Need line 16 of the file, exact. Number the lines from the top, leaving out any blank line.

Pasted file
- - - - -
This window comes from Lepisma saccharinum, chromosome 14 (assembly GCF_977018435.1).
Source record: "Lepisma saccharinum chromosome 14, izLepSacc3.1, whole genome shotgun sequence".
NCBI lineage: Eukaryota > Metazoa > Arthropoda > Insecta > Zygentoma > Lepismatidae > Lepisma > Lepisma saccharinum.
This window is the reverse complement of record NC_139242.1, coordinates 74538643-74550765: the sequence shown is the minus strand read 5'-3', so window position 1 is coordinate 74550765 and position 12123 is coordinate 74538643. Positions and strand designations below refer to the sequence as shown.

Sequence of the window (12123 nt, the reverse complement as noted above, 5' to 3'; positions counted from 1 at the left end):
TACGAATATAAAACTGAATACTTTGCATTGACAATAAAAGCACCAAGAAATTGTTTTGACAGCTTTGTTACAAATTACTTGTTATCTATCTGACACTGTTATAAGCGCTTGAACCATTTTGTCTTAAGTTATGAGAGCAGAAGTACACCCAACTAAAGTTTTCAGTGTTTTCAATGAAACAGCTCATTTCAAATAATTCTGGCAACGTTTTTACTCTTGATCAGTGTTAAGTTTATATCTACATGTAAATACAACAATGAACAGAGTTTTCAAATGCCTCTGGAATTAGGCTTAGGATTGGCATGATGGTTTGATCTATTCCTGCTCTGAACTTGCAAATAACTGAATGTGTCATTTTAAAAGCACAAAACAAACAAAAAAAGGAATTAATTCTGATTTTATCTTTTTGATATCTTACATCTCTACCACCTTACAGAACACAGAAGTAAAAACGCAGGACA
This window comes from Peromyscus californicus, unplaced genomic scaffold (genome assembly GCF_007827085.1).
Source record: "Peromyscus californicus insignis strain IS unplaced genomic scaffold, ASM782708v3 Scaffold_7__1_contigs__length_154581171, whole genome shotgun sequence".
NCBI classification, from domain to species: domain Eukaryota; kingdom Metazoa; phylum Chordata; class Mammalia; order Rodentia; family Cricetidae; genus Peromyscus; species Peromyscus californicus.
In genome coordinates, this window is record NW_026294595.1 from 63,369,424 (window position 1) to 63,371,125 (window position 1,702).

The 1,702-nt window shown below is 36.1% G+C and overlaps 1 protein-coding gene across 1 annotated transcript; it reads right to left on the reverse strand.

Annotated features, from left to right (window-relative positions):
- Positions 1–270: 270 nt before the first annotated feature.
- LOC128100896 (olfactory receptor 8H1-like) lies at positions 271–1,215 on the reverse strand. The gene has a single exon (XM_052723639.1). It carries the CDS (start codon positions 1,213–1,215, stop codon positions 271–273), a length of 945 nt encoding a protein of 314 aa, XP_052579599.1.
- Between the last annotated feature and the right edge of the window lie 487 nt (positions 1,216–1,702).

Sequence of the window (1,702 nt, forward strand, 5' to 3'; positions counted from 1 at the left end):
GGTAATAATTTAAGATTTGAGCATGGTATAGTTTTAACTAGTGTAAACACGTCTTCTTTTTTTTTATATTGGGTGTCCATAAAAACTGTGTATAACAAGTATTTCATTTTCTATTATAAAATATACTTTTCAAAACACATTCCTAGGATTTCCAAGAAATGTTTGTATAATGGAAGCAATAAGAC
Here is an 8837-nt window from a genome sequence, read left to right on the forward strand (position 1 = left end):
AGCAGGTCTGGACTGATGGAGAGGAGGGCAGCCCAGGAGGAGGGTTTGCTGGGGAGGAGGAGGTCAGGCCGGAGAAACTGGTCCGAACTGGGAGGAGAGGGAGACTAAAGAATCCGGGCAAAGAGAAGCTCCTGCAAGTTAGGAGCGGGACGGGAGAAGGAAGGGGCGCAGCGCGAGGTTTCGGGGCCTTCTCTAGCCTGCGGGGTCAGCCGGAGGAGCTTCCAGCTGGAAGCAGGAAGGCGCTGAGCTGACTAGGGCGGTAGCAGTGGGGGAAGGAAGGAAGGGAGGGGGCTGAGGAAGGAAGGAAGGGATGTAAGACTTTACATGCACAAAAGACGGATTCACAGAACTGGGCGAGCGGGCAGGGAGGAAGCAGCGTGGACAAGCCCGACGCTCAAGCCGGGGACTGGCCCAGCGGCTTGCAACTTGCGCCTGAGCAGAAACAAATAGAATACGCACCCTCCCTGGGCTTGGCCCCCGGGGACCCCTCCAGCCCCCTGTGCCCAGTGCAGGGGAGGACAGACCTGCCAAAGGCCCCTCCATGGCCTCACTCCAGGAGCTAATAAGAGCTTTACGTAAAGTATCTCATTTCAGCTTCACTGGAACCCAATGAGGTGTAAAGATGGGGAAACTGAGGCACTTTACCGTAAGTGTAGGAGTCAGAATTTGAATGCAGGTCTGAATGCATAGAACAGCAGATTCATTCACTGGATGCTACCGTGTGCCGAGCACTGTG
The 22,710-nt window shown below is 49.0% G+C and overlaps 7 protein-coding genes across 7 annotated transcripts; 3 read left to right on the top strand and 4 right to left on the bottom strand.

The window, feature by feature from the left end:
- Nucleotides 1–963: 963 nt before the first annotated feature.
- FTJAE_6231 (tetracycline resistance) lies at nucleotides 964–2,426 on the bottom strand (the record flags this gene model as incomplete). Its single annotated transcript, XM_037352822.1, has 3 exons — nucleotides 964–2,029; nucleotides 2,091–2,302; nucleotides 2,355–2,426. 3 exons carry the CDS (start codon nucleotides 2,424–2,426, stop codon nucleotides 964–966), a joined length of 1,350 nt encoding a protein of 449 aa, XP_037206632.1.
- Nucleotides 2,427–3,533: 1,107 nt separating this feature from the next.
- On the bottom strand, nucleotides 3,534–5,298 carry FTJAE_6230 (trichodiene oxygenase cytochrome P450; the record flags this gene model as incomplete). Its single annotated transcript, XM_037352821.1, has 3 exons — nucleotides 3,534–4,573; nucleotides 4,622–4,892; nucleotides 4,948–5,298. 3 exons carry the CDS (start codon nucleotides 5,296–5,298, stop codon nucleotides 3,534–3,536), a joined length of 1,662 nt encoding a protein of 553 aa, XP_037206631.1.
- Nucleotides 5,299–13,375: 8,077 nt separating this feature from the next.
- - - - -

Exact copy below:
Sequence of the window (1,702 nt, forward strand, 5' to 3'; positions counted from 1 at the left end):